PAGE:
Although he retired from WRAL-TV last fall, Clarence Williams is still sharing CBC stories from the community. Williams recently wrote this piece to remember a WRAL Radio legend, Raymond “Dr. Jocko” Henderson and his mentor, J.D. Lewis:
The beautiful serene section located on the northeast sector of Oakwood Cemetery is being respectfully referred to as “Radio Ridge.” The small crowd that gathered around the covered headstone chuckled as Thad Woodard, who help organized the occasion suggested that would be an appropriate name as he pointed to the headstone nearby. That large stone had the name “LEWIS” boldly chiseled at the top. This was the finally resting place of legendary broadcaster, J. D. Lewis, Jr. With little fanfare the white cloth cover was removed revealing the name of one of J.D.’s many disciples. The name on it was Raymond “Dr. Jocko” Henderson.
Woodard’s words were not lost on the attendees as it was stated that Henderson’s mentor proceeded him in death. They both worked at WRAL radio in its infant years. Henderson, a student at Raleigh’s St. Augustine’s College was always interested in becoming a disc jockey and knew that J.D. Lewis, already an established announcer was his key.
He contacted Lewis who agreed to train him and subsequently got him a job as his backup.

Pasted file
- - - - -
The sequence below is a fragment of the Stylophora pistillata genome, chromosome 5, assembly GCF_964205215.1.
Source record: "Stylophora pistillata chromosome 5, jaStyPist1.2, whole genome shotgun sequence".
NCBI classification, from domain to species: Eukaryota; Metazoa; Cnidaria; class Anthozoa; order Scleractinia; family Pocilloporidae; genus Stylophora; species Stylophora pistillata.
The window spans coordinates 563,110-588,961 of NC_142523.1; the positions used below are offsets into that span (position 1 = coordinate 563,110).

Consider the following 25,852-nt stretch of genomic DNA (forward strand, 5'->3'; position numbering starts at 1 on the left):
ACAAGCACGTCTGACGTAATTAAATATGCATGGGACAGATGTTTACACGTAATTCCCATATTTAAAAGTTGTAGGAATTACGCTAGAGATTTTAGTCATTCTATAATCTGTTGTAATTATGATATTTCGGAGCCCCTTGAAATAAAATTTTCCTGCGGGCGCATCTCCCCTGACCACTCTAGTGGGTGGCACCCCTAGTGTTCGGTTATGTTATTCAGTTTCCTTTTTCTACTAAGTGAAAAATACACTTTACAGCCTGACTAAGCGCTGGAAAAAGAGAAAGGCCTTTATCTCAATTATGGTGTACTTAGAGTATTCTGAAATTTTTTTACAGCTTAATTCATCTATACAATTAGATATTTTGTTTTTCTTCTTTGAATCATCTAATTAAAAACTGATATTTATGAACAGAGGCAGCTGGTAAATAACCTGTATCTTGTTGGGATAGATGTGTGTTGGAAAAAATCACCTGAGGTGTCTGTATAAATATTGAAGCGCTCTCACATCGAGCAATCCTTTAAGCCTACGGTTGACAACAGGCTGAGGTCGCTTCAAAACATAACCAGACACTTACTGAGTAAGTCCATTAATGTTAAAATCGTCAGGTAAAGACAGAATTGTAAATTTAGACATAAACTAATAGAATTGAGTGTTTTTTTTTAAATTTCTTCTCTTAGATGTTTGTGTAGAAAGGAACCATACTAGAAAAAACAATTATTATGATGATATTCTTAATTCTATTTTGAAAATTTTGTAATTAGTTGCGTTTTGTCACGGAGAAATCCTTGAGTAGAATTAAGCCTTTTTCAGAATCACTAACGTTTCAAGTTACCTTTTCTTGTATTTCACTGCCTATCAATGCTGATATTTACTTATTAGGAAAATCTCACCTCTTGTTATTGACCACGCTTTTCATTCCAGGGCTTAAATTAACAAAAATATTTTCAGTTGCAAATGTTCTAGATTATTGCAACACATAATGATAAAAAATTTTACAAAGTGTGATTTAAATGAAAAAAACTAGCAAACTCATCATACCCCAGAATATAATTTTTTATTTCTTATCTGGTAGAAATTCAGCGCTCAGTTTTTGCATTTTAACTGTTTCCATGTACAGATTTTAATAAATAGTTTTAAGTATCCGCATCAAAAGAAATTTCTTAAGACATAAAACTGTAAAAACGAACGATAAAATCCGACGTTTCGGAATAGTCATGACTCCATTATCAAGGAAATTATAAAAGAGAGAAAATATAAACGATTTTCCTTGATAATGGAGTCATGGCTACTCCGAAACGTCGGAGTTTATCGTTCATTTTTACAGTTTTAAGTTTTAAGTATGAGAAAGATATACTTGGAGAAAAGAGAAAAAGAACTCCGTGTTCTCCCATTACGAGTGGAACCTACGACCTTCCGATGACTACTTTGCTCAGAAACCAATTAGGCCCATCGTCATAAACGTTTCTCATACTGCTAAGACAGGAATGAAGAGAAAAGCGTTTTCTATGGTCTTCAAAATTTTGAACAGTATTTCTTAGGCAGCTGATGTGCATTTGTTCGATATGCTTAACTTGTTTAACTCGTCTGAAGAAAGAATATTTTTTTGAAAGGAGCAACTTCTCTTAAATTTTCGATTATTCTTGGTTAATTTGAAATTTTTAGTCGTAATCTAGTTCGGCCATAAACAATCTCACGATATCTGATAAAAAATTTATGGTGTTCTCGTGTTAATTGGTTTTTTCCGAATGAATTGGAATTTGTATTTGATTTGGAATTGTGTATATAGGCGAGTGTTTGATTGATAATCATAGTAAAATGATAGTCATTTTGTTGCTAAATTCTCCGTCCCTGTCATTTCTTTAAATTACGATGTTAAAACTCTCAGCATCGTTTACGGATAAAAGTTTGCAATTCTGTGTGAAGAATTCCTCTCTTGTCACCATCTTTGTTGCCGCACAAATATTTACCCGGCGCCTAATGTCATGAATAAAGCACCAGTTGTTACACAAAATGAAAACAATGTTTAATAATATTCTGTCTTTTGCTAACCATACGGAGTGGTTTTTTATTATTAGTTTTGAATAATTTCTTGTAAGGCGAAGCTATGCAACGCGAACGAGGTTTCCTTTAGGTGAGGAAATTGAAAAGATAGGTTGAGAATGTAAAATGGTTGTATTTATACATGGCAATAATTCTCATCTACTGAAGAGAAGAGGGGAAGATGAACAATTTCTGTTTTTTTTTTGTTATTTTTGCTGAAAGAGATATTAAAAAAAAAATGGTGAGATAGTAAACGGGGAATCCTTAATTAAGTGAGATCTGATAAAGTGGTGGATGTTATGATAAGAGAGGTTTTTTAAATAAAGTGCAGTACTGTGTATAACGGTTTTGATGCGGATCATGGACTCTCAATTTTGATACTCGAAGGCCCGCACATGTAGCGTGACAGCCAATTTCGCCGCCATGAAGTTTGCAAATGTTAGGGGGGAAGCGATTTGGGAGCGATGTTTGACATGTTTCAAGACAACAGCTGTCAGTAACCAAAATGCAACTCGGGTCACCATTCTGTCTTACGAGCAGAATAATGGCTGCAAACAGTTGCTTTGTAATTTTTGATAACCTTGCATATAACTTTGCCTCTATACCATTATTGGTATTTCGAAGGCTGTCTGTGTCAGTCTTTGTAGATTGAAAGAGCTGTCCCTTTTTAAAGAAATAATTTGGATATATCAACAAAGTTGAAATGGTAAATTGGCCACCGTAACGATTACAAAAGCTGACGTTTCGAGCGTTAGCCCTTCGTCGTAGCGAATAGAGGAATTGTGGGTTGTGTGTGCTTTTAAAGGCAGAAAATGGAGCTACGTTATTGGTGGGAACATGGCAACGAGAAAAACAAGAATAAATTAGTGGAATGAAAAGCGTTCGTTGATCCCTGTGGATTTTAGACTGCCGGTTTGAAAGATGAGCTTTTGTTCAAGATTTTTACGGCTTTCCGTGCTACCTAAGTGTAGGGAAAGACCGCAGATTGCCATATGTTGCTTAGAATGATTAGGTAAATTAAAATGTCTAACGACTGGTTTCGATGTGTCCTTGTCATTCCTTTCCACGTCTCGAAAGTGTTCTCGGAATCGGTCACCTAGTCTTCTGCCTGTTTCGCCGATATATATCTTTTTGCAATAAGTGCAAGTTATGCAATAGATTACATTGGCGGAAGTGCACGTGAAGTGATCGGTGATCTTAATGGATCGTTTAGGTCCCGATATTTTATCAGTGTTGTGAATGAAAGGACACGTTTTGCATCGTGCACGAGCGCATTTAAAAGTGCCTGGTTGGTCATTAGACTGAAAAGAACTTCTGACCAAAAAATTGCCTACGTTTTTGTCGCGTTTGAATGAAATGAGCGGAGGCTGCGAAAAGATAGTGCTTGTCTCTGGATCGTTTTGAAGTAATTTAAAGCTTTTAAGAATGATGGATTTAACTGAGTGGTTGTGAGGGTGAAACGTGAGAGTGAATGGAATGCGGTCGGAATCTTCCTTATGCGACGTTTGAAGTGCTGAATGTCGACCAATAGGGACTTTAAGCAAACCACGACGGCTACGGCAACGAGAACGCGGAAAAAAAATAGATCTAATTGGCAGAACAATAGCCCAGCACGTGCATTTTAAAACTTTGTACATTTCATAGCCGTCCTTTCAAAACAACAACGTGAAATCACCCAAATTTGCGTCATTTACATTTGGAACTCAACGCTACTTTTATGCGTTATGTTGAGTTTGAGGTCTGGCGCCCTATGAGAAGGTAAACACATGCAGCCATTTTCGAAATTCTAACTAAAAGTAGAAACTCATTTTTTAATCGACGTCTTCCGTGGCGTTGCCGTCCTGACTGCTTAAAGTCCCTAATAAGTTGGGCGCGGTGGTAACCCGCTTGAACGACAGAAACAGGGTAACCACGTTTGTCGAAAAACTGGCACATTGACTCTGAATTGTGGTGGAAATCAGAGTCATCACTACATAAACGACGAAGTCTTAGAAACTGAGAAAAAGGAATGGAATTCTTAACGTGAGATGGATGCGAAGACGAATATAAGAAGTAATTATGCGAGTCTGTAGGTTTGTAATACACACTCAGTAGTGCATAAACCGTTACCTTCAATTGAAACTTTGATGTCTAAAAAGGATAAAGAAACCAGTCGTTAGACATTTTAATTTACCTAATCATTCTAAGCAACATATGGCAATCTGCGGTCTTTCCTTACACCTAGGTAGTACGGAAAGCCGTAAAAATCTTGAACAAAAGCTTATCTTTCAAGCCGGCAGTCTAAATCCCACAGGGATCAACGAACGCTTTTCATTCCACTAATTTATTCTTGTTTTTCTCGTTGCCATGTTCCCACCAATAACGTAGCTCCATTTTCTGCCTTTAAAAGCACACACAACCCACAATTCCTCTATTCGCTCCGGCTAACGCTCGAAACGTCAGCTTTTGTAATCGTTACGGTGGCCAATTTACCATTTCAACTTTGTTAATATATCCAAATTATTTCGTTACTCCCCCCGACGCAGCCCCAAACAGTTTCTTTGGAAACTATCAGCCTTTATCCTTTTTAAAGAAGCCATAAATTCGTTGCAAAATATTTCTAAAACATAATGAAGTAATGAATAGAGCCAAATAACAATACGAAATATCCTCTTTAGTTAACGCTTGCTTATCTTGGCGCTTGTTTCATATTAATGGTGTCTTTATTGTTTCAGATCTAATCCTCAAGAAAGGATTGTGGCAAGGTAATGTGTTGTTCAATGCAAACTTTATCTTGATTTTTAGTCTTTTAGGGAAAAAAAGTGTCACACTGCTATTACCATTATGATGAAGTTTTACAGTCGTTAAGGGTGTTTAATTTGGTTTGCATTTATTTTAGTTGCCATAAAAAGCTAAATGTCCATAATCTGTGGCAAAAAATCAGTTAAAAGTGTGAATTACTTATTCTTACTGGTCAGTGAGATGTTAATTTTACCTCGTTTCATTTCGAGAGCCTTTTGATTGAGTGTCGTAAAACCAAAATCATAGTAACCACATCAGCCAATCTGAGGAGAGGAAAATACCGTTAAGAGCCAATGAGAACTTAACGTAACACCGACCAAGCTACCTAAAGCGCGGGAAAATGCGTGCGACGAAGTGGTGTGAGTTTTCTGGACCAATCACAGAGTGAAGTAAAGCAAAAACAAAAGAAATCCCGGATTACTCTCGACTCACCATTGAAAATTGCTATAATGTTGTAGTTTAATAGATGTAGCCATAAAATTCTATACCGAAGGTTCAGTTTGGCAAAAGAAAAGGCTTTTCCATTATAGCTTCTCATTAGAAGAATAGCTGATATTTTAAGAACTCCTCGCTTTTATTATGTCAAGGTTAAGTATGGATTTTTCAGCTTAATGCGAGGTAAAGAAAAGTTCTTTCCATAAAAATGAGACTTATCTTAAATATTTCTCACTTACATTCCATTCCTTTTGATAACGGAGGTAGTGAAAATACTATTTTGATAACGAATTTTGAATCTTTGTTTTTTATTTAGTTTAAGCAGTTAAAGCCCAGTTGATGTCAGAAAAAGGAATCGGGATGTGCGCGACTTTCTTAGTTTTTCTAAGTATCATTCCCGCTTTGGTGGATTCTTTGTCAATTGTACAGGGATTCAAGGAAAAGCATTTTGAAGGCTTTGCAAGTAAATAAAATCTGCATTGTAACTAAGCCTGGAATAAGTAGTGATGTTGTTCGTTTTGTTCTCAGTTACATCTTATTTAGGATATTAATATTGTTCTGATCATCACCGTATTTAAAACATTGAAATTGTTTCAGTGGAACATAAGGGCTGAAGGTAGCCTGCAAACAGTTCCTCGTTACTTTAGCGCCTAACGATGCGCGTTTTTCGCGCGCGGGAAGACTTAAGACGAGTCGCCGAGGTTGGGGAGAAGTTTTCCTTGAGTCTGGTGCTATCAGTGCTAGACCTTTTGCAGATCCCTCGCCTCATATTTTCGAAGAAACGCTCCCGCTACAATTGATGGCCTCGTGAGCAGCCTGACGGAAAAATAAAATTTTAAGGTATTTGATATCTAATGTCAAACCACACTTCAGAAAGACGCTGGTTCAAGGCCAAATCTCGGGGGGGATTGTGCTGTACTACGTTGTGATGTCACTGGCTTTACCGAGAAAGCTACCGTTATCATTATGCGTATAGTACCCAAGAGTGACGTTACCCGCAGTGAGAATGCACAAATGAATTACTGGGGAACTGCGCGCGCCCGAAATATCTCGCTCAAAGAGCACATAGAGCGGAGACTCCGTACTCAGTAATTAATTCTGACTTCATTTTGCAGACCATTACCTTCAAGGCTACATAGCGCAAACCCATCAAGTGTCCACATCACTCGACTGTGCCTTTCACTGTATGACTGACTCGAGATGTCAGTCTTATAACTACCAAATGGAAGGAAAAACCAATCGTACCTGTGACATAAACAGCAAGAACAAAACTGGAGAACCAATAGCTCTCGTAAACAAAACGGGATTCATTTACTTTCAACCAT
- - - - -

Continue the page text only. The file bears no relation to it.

In the early 60’s Henderson was hired at Raleigh’s WLLE 570 AM, his dynamic personality quickly generated a huge following in the Triangle. That popularity among the entire community was credited for keeping the Raleigh area calm following the assassination of Martin Luther King Junior as Henderson and Lewis took to the streets to dissuade angry students from rioting.
Henderson’s career took him to Detroit where he eventually became an executive with Motown Records. He traveled as the master of ceremonies with James Brown and help create his own television dance show, like his mentor’s J.D. Lewis’ dance program the very popular, long running WRAL television “Teenage Frolics.”
Although, in ill health Henderson came to Raleigh to receive a long due community service award for fostering racial harmony at The Triangle Martin Luther King, Jr. Prayer Breakfast. He wrote that this award was “especially meaningful” citing his love for the community.
“Dr. Jocko,” a name he adopted for radio, was raised in Raleigh and was an outstanding athlete at J. W. Ligon High School and Saint Augustine’s College. He died at his home in Michigan after a long illness. The dedication of his headstone is the final end to his journey home.
Thanks to WRAL-TV retiree Clarence Williams for this capcom story & for these capcom photos.